Burton and Taylor in the Taormina train station, in Sicily, on August 1, 1967.
Burton and Taylor in the Taormina train station, in Sicily, on August 1, 1967.Keystone-France (Gamma-Keystone via Getty Images)

The book is not the only cultural artifact that recalls the life of Taylor, already inseparable from that of Burton, the man who was known as the love of her life. Another lover of excess has signed on to revisit to the star’s world. A few days ago, it became public knowledge that Kim Kardashian will be the executive producer, in addition to one of the narrators, of a new BBC documentary about the actress that aims, to a certain extent, to dismantle part of the exact legend propagated by Erotic Vagrancy. “For too long the story of Elizabeth Taylor has been told as a soap opera,” explains the description of the documentary, which is entitled Elizabeth Taylor: Rebel Superstar. It will be divided into three parts: “The eight marriages, the diamonds, the addictions. This series gives Elizabeth Taylor the significance she richly deserves, in all her incarnations: as an actor, rebel, business mogul, and activist — to reveal how Taylor created the blueprint for modern celebrity.” It will analyze her work as an actress and “how she reinvented the nature of fame, even as she smashed the glass ceiling in Hollywood, before going on to become a billion-dollar businesswoman, activist and advocate.” Kardashian’s involvement is far from casual. According to what has been revealed by publications like Variety and The Hollywood Reporter, the reality television star and multimillionaire businesswoman was the last person to interview the actress, who died in March 2011 at 79 years old.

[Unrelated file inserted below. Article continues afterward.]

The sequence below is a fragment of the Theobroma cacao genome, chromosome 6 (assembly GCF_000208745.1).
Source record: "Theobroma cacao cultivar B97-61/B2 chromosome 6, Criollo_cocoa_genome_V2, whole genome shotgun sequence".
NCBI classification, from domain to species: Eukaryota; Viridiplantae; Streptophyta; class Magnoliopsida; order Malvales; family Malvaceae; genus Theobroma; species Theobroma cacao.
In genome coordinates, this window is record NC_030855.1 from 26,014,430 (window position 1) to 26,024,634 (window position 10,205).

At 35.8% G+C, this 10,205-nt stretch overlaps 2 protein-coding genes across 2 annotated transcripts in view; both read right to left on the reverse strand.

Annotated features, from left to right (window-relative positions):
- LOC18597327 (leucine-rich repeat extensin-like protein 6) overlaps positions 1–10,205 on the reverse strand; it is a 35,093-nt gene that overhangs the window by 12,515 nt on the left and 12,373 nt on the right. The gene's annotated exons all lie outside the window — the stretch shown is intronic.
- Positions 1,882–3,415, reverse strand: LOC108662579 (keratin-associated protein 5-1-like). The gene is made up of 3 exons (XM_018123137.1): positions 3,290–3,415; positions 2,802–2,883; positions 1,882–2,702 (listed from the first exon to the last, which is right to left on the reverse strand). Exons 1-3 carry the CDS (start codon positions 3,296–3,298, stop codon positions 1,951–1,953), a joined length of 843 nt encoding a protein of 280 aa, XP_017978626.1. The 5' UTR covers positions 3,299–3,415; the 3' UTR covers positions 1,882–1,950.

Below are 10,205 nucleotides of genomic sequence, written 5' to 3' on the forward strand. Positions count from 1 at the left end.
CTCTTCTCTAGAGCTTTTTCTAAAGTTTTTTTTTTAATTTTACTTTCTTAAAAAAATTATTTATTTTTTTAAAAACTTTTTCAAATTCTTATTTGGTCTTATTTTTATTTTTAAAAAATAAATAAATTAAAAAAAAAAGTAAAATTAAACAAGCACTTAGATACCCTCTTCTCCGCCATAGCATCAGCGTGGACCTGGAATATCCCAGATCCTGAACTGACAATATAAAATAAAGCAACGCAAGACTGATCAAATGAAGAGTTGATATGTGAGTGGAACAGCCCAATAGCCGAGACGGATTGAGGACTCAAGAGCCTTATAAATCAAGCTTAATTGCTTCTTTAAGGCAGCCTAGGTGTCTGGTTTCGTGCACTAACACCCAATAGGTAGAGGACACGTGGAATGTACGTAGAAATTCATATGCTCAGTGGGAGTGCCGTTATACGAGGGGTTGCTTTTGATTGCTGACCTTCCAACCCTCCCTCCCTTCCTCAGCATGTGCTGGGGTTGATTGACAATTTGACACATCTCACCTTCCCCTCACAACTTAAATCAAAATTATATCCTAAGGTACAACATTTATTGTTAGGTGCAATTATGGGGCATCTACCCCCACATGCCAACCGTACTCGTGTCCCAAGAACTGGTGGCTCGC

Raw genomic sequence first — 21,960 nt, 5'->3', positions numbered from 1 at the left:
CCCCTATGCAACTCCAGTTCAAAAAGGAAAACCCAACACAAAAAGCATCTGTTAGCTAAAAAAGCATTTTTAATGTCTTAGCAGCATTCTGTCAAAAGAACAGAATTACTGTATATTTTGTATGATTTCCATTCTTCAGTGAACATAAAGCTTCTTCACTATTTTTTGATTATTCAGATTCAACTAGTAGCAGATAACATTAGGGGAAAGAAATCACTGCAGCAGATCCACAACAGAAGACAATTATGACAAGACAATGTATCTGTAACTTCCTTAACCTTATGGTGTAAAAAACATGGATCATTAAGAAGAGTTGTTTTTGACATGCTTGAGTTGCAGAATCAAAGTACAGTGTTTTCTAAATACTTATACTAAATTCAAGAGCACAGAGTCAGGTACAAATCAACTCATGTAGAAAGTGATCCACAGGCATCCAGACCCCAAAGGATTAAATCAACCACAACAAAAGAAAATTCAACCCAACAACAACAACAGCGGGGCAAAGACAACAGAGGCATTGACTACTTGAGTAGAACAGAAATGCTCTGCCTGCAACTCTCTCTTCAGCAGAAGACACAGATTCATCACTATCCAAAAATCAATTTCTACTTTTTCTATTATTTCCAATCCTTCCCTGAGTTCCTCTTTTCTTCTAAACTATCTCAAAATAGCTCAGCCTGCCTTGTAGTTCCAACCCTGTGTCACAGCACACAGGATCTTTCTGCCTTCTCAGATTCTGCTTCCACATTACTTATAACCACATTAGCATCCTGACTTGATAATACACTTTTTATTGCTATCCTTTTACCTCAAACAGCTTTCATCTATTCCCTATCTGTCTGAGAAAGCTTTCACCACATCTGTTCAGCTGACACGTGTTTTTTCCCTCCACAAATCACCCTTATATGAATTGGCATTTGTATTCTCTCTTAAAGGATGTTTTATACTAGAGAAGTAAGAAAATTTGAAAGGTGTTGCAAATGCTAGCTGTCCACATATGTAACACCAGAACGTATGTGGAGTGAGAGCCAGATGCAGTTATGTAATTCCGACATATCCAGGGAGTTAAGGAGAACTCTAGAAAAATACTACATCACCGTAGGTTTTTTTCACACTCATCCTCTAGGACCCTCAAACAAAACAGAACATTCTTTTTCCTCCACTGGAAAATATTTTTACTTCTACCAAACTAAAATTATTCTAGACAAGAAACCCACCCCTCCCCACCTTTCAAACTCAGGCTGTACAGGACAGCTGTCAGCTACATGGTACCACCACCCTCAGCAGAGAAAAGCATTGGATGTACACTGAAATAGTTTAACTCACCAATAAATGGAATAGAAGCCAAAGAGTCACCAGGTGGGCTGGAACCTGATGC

Thirteen years after her death, Taylor is still making headlines: from Bulgari collections that celebrate her legacy to news of her last romances (specifically, with Irish actor Colin Farrell). Perhaps this is the best reflection of how she “reinvented the nature of fame.” But her work and her characters also endure. There’s Gloria, the sex worker protagonist of BUTtterfield 8; Martha, the alcoholic wife she brought to life in Who’s Afraid of Virginia Woolf?; and Maggie, in the unforgettable Cat on a Hot Tin Roof, a movie that the #MeToo movement has revindicated from a feminist lens. 2024 will bring her back, once again, in all her excess and faults.